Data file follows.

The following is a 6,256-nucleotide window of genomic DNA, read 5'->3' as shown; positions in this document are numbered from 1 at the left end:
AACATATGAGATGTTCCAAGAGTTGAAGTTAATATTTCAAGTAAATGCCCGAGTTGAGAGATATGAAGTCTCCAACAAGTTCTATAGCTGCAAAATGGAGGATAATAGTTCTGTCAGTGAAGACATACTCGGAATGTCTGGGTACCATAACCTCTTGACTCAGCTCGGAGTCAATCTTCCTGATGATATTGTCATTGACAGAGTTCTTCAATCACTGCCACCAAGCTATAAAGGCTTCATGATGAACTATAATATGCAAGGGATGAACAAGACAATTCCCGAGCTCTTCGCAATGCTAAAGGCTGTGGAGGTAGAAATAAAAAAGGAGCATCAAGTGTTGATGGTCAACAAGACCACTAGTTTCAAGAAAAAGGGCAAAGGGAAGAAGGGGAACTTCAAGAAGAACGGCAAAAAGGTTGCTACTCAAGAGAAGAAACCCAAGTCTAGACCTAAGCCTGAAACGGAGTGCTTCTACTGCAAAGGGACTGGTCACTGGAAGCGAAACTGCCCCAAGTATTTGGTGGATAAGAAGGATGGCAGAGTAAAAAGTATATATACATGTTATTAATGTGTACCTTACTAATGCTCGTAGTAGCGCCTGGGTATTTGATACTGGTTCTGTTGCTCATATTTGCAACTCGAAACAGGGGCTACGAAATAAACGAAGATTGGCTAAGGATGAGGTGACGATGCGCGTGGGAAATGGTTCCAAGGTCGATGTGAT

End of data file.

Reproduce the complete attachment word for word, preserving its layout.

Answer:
The following is a 6,256-nucleotide window of genomic DNA, read 5'->3' as shown; positions in this document are numbered from 1 at the left end:
AACATATGAGATGTTCCAAGAGTTGAAGTTAATATTTCAAGTAAATGCCCGAGTTGAGAGATATGAAGTCTCCAACAAGTTCTATAGCTGCAAAATGGAGGATAATAGTTCTGTCAGTGAAGACATACTCGGAATGTCTGGGTACCATAACCTCTTGACTCAGCTCGGAGTCAATCTTCCTGATGATATTGTCATTGACAGAGTTCTTCAATCACTGCCACCAAGCTATAAAGGCTTCATGATGAACTATAATATGCAAGGGATGAACAAGACAATTCCCGAGCTCTTCGCAATGCTAAAGGCTGTGGAGGTAGAAATAAAAAAGGAGCATCAAGTGTTGATGGTCAACAAGACCACTAGTTTCAAGAAAAAGGGCAAAGGGAAGAAGGGGAACTTCAAGAAGAACGGCAAAAAGGTTGCTACTCAAGAGAAGAAACCCAAGTCTAGACCTAAGCCTGAAACGGAGTGCTTCTACTGCAAAGGGACTGGTCACTGGAAGCGAAACTGCCCCAAGTATTTGGTGGATAAGAAGGATGGCAGAGTAAAAAGTATATATACATGTTATTAATGTGTACCTTACTAATGCTCGTAGTAGCGCCTGGGTATTTGATACTGGTTCTGTTGCTCATATTTGCAACTCGAAACAGGGGCTACGAAATAAACGAAGATTGGCTAAGGATGAGGTGACGATGCGCGTGGGAAATGGTTCCAAGGTCGATGTGAT